Becoming a Doctrine

59 Pages Posted: 2 Mar 2023 Last revised: 15 Mar 2024

Date Written: March 1, 2023

Abstract

On the last day of the 2021-22 Term, the Supreme Court handed down a decision on “the major questions doctrine” and granted cert to hear a case presenting “the independent state legislature doctrine” – neither of which had been called “doctrines” there before. It begs a fundamental and under-explored question: how does a doctrine become a doctrine? Law students know the difference between doctrinal classes and seminars, but how does an idea bantered about in a seminar (say, about agencies deciding major questions) cross over to become a “doctrine” complete with judicial tests and steps and exceptions? Taking an analogy to medicine, when does a series of symptoms become a “disease?” And, importantly, what consequences flow from attaching the label?

This article tackles those questions. It explores the significant consequences that come with the label “doctrine” – consequences for litigants, for lower court judges, and even for theories of legal change and popular constitutionalism. Becoming a doctrine is more than just semantics; it is a baptism that matters. And, significantly, it is not just the province of courts. This article traces the fingerprints of outsiders in the journey from legal idea to doctrine. Comparing the process to doctrine evolution of the past, this article argues that modern communication tools – new search methods, social media, amicus briefing – give political agents the chance to “doctrinize” an idea quickly and to generate legal change through courts. In short, “becoming a doctrine” is now a campaign…and one that deserves our attention.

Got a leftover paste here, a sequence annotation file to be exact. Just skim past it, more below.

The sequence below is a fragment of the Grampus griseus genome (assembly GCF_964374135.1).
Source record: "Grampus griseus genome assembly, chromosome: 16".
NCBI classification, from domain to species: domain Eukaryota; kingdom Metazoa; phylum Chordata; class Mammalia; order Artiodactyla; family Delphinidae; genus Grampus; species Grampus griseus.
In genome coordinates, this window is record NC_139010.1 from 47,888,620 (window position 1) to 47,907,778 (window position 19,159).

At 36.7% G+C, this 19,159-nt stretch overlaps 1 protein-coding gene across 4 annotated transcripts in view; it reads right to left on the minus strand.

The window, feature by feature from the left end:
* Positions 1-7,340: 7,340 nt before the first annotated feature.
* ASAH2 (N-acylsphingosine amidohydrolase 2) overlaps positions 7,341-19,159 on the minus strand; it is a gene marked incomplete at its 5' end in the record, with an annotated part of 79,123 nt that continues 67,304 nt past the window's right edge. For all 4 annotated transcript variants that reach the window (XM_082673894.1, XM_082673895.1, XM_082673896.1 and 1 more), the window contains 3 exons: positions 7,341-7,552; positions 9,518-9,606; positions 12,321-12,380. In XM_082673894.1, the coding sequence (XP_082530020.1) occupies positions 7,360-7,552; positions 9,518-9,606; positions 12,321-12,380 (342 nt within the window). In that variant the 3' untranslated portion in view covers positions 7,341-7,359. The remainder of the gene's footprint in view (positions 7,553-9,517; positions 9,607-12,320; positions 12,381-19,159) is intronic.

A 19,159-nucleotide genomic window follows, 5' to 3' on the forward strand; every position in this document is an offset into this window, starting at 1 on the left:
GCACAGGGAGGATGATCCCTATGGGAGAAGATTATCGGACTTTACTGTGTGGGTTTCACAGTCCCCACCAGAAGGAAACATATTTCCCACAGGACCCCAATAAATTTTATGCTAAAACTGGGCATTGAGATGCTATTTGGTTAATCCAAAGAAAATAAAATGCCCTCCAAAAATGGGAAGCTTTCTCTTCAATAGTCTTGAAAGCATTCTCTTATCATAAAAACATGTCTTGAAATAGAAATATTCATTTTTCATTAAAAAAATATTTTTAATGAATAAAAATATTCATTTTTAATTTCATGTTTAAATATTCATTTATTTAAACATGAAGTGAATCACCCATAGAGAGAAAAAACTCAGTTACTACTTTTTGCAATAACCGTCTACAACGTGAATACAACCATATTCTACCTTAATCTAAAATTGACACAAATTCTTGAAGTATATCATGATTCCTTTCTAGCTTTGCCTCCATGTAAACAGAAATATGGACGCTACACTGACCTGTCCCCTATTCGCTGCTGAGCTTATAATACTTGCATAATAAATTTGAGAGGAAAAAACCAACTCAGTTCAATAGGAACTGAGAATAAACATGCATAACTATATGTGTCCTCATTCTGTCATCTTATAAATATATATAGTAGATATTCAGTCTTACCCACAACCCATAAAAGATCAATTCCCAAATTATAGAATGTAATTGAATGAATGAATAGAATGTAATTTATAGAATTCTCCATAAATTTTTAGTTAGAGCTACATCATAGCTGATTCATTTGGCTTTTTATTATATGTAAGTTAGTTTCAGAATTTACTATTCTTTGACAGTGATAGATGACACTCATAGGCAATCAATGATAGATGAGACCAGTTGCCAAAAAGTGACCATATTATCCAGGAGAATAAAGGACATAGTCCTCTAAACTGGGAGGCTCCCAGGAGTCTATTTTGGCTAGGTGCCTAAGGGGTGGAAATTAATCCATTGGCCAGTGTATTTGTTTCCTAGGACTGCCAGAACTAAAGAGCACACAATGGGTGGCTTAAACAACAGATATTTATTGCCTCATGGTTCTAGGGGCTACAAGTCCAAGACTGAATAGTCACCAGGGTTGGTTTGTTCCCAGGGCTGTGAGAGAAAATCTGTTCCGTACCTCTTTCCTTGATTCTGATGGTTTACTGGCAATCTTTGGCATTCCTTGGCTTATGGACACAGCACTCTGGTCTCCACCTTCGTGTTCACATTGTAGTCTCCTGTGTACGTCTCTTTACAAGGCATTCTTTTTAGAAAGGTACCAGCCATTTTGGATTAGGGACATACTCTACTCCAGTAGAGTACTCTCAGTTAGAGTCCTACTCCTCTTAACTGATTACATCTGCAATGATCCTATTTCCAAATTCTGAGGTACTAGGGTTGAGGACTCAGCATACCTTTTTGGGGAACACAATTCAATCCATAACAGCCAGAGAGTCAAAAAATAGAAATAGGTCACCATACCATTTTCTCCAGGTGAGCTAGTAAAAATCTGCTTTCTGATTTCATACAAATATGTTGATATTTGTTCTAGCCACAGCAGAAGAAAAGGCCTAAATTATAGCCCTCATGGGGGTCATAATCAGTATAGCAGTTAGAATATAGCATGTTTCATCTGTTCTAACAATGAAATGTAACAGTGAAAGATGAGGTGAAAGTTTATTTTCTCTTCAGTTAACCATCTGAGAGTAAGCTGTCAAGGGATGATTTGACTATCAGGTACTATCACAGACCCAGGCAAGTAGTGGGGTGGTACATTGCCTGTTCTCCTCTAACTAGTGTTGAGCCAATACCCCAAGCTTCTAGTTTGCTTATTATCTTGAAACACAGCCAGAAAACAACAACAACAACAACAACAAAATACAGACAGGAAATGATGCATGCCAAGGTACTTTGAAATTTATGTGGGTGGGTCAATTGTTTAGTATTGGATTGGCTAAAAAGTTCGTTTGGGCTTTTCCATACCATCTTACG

Keywords: Doctrine, judicial decision making, Supreme Court, major questions doctrine

Suggested Citation

Larsen, Alli Orr, Becoming a Doctrine (March 1, 2023). William & Mary Law School Research Paper No. 09-467, Florida Law Review, Vol. 76, No.1, 2024, Available at SSRN: https://ssrn.com/abstract=4374736 or http://dx.doi.org/10.2139/ssrn.4374736

Alli Orr Larsen (Contact Author)

William & Mary Law School ( email )

South Henry Street
P.O. Box 8795
Williamsburg, VA 23187-8795
United States

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